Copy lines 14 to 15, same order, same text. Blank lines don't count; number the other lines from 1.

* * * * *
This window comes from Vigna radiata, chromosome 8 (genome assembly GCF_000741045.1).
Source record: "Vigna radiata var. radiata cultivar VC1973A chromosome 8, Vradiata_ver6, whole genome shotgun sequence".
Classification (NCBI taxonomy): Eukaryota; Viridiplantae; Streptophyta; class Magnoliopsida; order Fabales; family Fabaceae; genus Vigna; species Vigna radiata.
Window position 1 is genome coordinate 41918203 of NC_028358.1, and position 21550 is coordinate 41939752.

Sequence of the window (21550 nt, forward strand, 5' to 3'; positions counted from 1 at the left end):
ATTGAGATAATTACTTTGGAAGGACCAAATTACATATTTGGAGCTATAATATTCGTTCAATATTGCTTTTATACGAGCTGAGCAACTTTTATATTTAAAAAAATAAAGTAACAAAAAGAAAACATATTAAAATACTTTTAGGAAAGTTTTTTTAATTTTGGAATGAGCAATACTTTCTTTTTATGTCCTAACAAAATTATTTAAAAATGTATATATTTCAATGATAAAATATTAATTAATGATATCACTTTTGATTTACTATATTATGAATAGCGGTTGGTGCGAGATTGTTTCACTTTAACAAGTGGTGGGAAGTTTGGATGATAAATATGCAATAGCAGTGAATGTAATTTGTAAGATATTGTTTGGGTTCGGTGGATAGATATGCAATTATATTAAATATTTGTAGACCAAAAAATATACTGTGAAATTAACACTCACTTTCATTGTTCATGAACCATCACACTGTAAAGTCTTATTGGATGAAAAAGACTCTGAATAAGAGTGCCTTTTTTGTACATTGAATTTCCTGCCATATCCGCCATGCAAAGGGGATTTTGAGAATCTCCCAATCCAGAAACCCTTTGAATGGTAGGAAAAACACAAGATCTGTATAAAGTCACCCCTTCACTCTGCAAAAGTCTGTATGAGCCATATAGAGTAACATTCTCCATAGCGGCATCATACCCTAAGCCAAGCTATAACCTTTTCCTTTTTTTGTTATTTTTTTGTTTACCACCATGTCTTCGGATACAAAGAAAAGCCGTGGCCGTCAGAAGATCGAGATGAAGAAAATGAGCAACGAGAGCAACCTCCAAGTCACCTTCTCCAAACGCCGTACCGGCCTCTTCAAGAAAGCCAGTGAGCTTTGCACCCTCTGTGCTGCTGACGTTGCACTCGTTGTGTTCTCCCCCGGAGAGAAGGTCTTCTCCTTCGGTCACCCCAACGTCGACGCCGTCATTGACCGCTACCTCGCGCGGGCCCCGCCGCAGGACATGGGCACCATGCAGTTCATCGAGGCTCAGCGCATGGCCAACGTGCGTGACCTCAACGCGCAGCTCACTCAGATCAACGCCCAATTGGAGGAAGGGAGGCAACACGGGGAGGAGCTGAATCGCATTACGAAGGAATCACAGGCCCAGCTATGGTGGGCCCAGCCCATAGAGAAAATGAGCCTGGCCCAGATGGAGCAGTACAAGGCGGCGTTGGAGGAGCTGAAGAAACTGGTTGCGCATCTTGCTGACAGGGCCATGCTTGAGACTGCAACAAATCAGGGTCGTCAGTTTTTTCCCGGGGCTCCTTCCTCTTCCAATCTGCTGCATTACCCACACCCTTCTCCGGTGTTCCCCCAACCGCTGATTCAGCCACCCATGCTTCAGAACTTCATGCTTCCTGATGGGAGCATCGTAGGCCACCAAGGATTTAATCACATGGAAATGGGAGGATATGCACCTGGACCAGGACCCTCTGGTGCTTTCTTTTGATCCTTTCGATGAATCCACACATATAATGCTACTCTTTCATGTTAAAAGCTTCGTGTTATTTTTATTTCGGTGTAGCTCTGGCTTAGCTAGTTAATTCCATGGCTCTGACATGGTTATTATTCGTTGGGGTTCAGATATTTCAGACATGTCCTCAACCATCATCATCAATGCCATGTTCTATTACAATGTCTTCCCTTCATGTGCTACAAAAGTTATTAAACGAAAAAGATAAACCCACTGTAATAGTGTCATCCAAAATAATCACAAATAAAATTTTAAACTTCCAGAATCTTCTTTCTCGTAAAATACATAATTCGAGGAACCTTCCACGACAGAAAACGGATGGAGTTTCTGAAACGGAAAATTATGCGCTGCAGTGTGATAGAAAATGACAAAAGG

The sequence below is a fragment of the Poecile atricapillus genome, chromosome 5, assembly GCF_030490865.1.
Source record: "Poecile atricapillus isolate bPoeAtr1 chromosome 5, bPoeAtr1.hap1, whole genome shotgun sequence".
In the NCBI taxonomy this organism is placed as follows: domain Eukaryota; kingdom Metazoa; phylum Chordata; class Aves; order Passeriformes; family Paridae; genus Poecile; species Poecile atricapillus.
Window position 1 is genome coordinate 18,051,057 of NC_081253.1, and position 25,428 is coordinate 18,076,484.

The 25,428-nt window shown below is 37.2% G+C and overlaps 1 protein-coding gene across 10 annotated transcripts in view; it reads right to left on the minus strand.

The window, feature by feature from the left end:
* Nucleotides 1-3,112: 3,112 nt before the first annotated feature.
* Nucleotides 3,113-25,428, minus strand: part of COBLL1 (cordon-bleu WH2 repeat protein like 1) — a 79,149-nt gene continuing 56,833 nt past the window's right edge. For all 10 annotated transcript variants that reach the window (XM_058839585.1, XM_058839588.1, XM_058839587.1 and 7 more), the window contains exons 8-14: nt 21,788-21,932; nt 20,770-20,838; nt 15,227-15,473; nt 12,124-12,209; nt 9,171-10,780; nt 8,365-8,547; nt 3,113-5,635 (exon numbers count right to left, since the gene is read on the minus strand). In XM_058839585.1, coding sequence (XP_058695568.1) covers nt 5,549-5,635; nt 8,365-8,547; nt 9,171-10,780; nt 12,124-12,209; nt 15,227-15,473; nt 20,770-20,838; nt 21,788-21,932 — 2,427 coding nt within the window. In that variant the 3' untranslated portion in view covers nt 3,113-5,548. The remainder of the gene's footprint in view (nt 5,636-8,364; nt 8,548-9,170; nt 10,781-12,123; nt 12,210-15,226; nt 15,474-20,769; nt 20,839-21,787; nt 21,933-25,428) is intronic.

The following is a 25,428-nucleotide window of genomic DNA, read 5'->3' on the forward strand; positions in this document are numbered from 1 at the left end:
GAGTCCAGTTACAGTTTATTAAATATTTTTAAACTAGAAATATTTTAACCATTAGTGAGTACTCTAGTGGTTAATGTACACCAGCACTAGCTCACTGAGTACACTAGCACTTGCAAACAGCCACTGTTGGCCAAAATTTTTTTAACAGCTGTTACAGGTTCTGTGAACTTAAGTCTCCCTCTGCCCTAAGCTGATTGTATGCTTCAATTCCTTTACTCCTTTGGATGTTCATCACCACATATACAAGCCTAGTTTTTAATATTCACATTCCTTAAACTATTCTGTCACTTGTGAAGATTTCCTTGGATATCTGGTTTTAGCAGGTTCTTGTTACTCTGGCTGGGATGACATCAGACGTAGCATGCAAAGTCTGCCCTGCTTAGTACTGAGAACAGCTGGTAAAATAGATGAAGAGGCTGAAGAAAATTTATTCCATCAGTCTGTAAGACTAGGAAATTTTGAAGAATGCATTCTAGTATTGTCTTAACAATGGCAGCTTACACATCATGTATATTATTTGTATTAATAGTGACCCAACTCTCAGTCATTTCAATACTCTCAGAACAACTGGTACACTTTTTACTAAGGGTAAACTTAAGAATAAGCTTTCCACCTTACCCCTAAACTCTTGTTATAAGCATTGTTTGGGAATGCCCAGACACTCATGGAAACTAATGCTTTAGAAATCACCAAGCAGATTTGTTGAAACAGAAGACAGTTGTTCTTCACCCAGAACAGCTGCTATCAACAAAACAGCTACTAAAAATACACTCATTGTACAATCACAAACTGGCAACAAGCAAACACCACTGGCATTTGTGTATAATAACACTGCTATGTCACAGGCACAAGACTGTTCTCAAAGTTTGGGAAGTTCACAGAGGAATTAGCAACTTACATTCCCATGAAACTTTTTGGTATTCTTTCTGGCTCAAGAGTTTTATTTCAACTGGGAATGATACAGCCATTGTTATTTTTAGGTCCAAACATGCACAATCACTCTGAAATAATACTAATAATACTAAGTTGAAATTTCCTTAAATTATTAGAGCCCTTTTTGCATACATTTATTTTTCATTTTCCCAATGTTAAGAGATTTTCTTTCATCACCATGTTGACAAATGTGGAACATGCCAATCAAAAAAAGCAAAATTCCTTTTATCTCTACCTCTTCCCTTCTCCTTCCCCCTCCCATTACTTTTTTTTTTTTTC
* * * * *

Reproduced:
* Nucleotides 3,113-25,428, minus strand: part of COBLL1 (cordon-bleu WH2 repeat protein like 1) — a 79,149-nt gene continuing 56,833 nt past the window's right edge. For all 10 annotated transcript variants that reach the window (XM_058839585.1, XM_058839588.1, XM_058839587.1 and 7 more), the window contains exons 8-14: nt 21,788-21,932; nt 20,770-20,838; nt 15,227-15,473; nt 12,124-12,209; nt 9,171-10,780; nt 8,365-8,547; nt 3,113-5,635 (exon numbers count right to left, since the gene is read on the minus strand). In XM_058839585.1, coding sequence (XP_058695568.1) covers nt 5,549-5,635; nt 8,365-8,547; nt 9,171-10,780; nt 12,124-12,209; nt 15,227-15,473; nt 20,770-20,838; nt 21,788-21,932 — 2,427 coding nt within the window. In that variant the 3' untranslated portion in view covers nt 3,113-5,548. The remainder of the gene's footprint in view (nt 5,636-8,364; nt 8,548-9,170; nt 10,781-12,123; nt 12,210-15,226; nt 15,474-20,769; nt 20,839-21,787; nt 21,933-25,428) is intronic.

The following is a 25,428-nucleotide window of genomic DNA, read 5'->3' on the forward strand; positions in this document are numbered from 1 at the left end: